How to Use Copernic to Find the Needle in the Haystack

We are creating more digital information today than ever. Word documents, Excel spreadsheets, PDF proposals, pictures, video — all are piling up on our hard drives. The trick is finding a document when you need it. “I wonder… in what folder would I have stored that document?”

Copernic Desktop Search

This question is all too common. The more information we have, the harder it is to find that one piece of information we need right now.

Searching for an email in Outlook is better than it used to be, but still not great. The Windows 10 operating system also has a much better search, but still not great.

That’s why Copernic Desktop Search is such a great tool.

Using Copernic Search Tool

I’ve used this program for many years and find it indispensable when I’m looking for information contained in a document, and I can’t remember where I might have stored the physical file. Typing a word or phrase in the search field instantaneously pulls up a list of documents that contain that search term.

Using file type allows you to narrow your search

Using file type allows you to narrow your search

The program indexes the content of a wide variety of file types and then allows you to search for specific information contained in those documents. Once Copernic creates an index from existing records, finding a particular document located on a physical drive is quick and easy, taking mere seconds.

File types available in the search include Microsoft Office files, text documents, text found within PDF files, emails, contacts, Internet browsing history, music, pictures, and videos located on your local hard drive and network drives. It is easy to use, has little impact on your PC’s performance, and returns search results quickly.

To find a file, simply type in the keywords and the software retrieves all matching files with that word. The more keywords entered, the more refined the results will be.

There are other products available that perform similar tasks, but I have found Copernic to be consistently fast and easy to use.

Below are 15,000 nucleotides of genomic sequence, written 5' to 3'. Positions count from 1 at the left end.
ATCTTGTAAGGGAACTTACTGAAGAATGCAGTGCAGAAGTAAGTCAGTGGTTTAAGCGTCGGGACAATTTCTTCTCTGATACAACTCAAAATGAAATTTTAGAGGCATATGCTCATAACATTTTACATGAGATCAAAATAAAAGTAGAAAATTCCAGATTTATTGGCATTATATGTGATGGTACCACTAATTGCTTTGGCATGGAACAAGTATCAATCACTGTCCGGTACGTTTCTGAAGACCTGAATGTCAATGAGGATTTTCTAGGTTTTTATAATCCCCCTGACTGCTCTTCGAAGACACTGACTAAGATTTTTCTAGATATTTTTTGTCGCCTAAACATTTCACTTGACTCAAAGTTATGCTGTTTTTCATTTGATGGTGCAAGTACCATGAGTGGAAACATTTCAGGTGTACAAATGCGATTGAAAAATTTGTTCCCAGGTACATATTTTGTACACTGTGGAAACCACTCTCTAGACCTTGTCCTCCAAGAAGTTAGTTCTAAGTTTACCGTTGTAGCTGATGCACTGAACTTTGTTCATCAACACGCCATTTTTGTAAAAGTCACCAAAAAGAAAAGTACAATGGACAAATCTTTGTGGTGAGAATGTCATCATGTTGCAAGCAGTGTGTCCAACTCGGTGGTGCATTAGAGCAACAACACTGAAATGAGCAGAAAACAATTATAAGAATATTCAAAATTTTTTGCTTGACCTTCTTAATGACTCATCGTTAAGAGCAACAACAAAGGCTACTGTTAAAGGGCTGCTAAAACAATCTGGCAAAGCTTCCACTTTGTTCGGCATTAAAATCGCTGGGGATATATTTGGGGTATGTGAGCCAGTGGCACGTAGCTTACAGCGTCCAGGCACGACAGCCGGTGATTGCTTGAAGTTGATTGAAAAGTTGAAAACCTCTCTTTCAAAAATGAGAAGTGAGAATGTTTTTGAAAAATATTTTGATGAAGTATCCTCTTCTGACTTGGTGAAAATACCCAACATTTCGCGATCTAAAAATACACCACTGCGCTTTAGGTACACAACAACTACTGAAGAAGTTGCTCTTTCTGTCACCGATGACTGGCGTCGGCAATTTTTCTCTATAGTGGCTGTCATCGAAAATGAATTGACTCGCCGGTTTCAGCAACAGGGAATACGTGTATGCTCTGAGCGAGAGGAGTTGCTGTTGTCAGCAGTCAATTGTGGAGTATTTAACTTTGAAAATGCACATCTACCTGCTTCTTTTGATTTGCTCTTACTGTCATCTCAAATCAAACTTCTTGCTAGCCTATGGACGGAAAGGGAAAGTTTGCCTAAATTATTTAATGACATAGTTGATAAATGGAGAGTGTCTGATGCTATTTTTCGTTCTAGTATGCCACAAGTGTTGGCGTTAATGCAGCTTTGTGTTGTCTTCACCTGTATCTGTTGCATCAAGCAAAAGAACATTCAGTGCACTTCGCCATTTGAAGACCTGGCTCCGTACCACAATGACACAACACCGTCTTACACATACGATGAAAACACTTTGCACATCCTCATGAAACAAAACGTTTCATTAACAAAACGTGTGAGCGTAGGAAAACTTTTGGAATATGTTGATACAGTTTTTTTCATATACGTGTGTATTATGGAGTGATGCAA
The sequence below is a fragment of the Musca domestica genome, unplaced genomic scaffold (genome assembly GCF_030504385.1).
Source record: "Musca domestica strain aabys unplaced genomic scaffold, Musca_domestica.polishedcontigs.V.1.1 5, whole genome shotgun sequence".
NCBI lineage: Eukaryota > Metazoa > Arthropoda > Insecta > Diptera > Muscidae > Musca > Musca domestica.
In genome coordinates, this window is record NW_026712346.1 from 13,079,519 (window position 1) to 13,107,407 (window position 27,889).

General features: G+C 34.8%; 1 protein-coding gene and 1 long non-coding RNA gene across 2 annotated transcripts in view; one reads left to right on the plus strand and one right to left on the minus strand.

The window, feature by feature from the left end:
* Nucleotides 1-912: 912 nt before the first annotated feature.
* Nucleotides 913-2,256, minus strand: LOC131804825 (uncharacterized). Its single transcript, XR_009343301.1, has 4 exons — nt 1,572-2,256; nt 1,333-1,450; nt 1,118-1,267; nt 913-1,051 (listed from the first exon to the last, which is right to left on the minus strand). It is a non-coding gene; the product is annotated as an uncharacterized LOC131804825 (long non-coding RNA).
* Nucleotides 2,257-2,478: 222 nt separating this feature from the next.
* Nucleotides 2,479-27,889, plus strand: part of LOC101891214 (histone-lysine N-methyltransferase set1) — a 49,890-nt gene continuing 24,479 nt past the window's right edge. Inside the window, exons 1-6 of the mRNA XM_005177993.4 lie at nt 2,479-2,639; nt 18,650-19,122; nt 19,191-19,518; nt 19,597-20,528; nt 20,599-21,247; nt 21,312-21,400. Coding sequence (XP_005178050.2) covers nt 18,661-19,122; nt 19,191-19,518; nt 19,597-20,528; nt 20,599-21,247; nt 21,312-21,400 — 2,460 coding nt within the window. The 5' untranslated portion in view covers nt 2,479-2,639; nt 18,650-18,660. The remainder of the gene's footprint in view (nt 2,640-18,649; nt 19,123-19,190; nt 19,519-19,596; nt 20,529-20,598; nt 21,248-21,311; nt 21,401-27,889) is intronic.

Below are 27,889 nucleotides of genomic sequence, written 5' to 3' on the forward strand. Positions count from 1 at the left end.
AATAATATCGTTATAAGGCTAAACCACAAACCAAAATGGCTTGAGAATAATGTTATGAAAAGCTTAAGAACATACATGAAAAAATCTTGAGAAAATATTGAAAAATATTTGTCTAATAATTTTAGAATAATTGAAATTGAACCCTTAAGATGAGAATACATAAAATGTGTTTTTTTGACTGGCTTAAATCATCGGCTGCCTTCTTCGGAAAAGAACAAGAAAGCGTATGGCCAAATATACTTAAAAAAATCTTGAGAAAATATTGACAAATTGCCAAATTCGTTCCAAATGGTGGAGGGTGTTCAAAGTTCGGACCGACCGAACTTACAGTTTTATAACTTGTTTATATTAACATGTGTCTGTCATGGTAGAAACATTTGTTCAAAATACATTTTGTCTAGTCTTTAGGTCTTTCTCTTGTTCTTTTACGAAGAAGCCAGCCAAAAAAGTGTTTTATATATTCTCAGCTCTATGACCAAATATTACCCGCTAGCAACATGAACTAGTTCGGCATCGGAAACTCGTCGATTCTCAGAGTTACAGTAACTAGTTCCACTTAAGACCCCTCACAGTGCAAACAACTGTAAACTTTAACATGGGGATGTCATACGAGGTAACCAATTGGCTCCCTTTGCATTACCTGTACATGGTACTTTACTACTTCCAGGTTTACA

There is a limited free version (a maximum of 10,000 files) that you can install to see how well it works for you. There are several other paid versions adding additional file types and capabilities depending on your needs. I use the Professional Edition. The small increase in cost is more than justified because of the other capabilities included. I simply don’t want to waste time looking for files.

If you’re not using a third-party search program, the Copernic Desktop Search program is well worth testing.

What other tools do you use to find information located on your storage drives quickly?

Steve Anderson provides information to insurance agents about how they can use technology to increase revenue and/or reduce expenses. He speaks professionally to hundreds of agents each year on the future of technology, the social web, and how insurance agencies can establish their Internet presence.

Please note: I reserve the right to delete comments that are offensive or off-topic.

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2 thoughts on “How to Use Copernic to Find the Needle in the Haystack

  1. In one of your presentations at IIANC you mentioned a ruler program that put a ruler or line highliter on the monitor when usin tables in word or excel type programs. What was it ?

  2. Have been using the full version since January. It’s very helpful – especially with my junked up OneDrive, DropBox etc. The only problem is trying to think of enough keywords to avoid a search that yields hundreds of results. But I shouldn’t complain about a search engine that works too well.